PETALING JAYA, Aug 24 ― Planning to trade in your petrol or diesel-powered car for an electric vehicle (EV)? You may want to consider these findings by the Penang Institute before making the down payment.
Although touted as a practical solution to reduce (GHG) emission, driving EVs in Malaysia seems to harm the environment as much, if not more, than conventional fossil-fuel powered cars.
According to Penang Institute research analyst Darshan Joshi, the EV has great potential to cut greenhouse gas (GHG) emissions, but in Malaysia, such vehicles are fuelled by the national power grid, which is still heavily reliant on coal and fossil fuels.
“Electric vehicles (EVs) are only as clean as the energy sources that power them, with emissions shifted from the tailpipe to smokestack. Over 90 per cent of Malaysia’s electricity is generated through the burning of fossil fuels
“Consequently, a focus on EVs without first addressing the composition of the electricity grid would be premature and instead lead to a rise in the nation’s transport sector emissions,” he said in a report on the study released today.
In his research, Darshan analysed the life-cycle emissions of EVs against internal-combustion engine vehicles (ICEVs) and hybrid vehicles (HEV) across several electricity grid compositions of varying carbon intensities.
Calculating the carbon dioxide produced by a car per gram, per kilometre (g/km CO2), the researcher compared the difference of emission involving a Perodua Bezza, Tesla Model 3 S, Nissan Leaf an average EV, Tesla Model S 100D, and a Tesla Model X P100D.
He concluded that the ICEV Perodua Bezza produce 172.1 g/km C02, much lower compared to the other models such as the Tesla Model X (252.7)
“This evidence suggests that a shift to EVs in Malaysia today would be detrimental to climate change efforts. A more environmentally-friendly policy would instead incentivise fuel-efficient ICEVs, as well as HEVs, which are for the most part considerably less polluting than EVs,’’ he said.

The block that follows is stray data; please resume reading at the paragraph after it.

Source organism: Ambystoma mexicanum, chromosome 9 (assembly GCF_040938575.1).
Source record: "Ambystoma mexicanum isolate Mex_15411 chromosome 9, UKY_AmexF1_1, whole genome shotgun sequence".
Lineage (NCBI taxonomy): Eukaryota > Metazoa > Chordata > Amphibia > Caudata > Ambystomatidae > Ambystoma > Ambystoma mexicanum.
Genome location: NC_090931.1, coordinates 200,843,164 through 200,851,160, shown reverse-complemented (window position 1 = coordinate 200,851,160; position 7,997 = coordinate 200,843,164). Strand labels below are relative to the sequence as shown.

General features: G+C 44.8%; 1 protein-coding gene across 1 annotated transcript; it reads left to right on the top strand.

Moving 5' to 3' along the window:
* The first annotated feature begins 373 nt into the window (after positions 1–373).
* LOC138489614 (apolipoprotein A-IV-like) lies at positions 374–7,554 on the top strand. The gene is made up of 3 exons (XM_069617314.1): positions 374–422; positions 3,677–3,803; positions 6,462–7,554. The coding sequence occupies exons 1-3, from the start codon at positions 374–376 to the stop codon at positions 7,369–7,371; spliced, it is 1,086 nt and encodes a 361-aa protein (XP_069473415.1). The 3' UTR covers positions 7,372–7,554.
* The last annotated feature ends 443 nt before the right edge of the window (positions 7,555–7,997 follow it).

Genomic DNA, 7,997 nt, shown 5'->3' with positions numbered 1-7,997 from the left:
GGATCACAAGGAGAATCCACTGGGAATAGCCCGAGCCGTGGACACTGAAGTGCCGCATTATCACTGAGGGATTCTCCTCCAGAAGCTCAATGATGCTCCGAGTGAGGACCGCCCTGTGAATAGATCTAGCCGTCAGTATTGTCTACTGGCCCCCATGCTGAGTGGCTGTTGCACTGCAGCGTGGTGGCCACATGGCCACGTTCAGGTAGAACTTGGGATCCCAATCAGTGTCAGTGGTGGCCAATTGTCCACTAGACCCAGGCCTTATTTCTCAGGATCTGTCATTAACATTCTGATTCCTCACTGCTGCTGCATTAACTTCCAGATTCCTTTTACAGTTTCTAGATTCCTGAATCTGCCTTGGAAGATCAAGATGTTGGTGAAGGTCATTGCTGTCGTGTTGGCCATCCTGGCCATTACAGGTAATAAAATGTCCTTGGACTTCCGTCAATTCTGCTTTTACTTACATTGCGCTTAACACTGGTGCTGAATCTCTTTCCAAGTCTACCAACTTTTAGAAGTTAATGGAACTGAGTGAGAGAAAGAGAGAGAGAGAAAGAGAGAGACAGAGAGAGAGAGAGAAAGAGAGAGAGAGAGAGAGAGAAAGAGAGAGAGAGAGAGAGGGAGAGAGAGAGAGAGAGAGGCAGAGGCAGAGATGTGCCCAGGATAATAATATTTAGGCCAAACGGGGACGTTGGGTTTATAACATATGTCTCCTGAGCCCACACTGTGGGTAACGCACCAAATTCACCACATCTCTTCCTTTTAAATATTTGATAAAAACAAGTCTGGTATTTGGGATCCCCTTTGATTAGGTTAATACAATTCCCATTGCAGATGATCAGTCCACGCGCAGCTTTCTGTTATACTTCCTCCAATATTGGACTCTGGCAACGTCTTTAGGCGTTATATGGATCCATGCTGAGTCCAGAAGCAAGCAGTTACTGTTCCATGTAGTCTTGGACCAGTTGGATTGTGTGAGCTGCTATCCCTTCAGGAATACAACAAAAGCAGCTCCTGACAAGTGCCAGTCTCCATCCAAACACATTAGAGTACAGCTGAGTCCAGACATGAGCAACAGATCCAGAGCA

The Pakatan Harapan (PH) government intends to push the renewable energy through renewable resources from the current 2 per cent to 20 per cent by 2025.
The PH government also announced a third national car project, meant to be developed by the Malaysian Green Technology Corporation, under the purview of the Ministry of Energy, Technology, Science, Climate Change, and Environment.
The third national car project is said to be an EV.
Darshan, however, warns that unless the government meets its targets on renewable energy and a major reduction in the reliance of fossil fuels on Malaysia’s electrical grid, EVs will cause more pollution than conventional powered vehicles.
“At this stage, only very efficient, compact EVs are cleaner than the Bezza, but even then, the magnitude of the emissions reduction lies between 1.5 and 4.7 per cent – too small a difference to justify a large, present-day investment in EV technology.
“It is only when Malaysia’s electricity grid approaches a state where the contributions of coal and RE are roughly equal, at 35 per cent, that steady emissions reductions can be expected from vehicle fleet electrification,” he said.
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